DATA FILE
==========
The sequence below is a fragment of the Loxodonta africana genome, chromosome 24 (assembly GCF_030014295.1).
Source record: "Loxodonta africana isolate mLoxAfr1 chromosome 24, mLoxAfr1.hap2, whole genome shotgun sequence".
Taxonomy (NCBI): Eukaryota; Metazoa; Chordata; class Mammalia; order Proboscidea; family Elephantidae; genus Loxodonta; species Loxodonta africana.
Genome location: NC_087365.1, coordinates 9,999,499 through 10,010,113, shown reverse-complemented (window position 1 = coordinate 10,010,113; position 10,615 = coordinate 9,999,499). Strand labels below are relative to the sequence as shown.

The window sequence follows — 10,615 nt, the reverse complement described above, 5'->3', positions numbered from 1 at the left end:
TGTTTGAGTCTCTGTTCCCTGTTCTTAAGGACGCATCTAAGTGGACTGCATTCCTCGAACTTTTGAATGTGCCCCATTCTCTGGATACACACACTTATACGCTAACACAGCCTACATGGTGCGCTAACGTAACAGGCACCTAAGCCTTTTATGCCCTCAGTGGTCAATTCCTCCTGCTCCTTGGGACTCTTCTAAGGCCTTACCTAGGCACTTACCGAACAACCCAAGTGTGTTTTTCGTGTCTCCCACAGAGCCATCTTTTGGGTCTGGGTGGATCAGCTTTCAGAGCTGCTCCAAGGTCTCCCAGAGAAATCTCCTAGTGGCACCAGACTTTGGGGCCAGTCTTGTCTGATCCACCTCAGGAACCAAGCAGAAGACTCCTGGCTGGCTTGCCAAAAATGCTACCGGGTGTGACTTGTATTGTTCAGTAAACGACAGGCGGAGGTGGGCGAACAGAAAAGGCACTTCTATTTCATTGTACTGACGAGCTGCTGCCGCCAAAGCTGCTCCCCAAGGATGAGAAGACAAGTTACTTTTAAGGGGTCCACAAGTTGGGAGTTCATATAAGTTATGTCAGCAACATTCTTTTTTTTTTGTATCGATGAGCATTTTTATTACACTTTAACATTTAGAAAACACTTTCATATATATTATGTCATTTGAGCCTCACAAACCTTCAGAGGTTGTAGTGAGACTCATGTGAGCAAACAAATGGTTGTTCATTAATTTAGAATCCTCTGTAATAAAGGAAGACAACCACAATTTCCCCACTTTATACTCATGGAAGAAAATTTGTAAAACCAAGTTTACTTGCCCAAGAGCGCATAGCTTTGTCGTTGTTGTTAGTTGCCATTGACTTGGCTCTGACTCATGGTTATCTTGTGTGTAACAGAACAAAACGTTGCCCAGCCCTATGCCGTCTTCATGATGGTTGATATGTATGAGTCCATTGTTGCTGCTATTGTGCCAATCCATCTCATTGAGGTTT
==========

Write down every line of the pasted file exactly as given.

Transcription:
The sequence below is a fragment of the Loxodonta africana genome, chromosome 24 (assembly GCF_030014295.1).
Source record: "Loxodonta africana isolate mLoxAfr1 chromosome 24, mLoxAfr1.hap2, whole genome shotgun sequence".
Taxonomy (NCBI): Eukaryota; Metazoa; Chordata; class Mammalia; order Proboscidea; family Elephantidae; genus Loxodonta; species Loxodonta africana.
Genome location: NC_087365.1, coordinates 9,999,499 through 10,010,113, shown reverse-complemented (window position 1 = coordinate 10,010,113; position 10,615 = coordinate 9,999,499). Strand labels below are relative to the sequence as shown.

The window sequence follows — 10,615 nt, the reverse complement described above, 5'->3', positions numbered from 1 at the left end:
TGTTTGAGTCTCTGTTCCCTGTTCTTAAGGACGCATCTAAGTGGACTGCATTCCTCGAACTTTTGAATGTGCCCCATTCTCTGGATACACACACTTATACGCTAACACAGCCTACATGGTGCGCTAACGTAACAGGCACCTAAGCCTTTTATGCCCTCAGTGGTCAATTCCTCCTGCTCCTTGGGACTCTTCTAAGGCCTTACCTAGGCACTTACCGAACAACCCAAGTGTGTTTTTCGTGTCTCCCACAGAGCCATCTTTTGGGTCTGGGTGGATCAGCTTTCAGAGCTGCTCCAAGGTCTCCCAGAGAAATCTCCTAGTGGCACCAGACTTTGGGGCCAGTCTTGTCTGATCCACCTCAGGAACCAAGCAGAAGACTCCTGGCTGGCTTGCCAAAAATGCTACCGGGTGTGACTTGTATTGTTCAGTAAACGACAGGCGGAGGTGGGCGAACAGAAAAGGCACTTCTATTTCATTGTACTGACGAGCTGCTGCCGCCAAAGCTGCTCCCCAAGGATGAGAAGACAAGTTACTTTTAAGGGGTCCACAAGTTGGGAGTTCATATAAGTTATGTCAGCAACATTCTTTTTTTTTTGTATCGATGAGCATTTTTATTACACTTTAACATTTAGAAAACACTTTCATATATATTATGTCATTTGAGCCTCACAAACCTTCAGAGGTTGTAGTGAGACTCATGTGAGCAAACAAATGGTTGTTCATTAATTTAGAATCCTCTGTAATAAAGGAAGACAACCACAATTTCCCCACTTTATACTCATGGAAGAAAATTTGTAAAACCAAGTTTACTTGCCCAAGAGCGCATAGCTTTGTCGTTGTTGTTAGTTGCCATTGACTTGGCTCTGACTCATGGTTATCTTGTGTGTAACAGAACAAAACGTTGCCCAGCCCTATGCCGTCTTCATGATGGTTGATATGTATGAGTCCATTGTTGCTGCTATTGTGCCAATCCATCTCATTGAGGTTT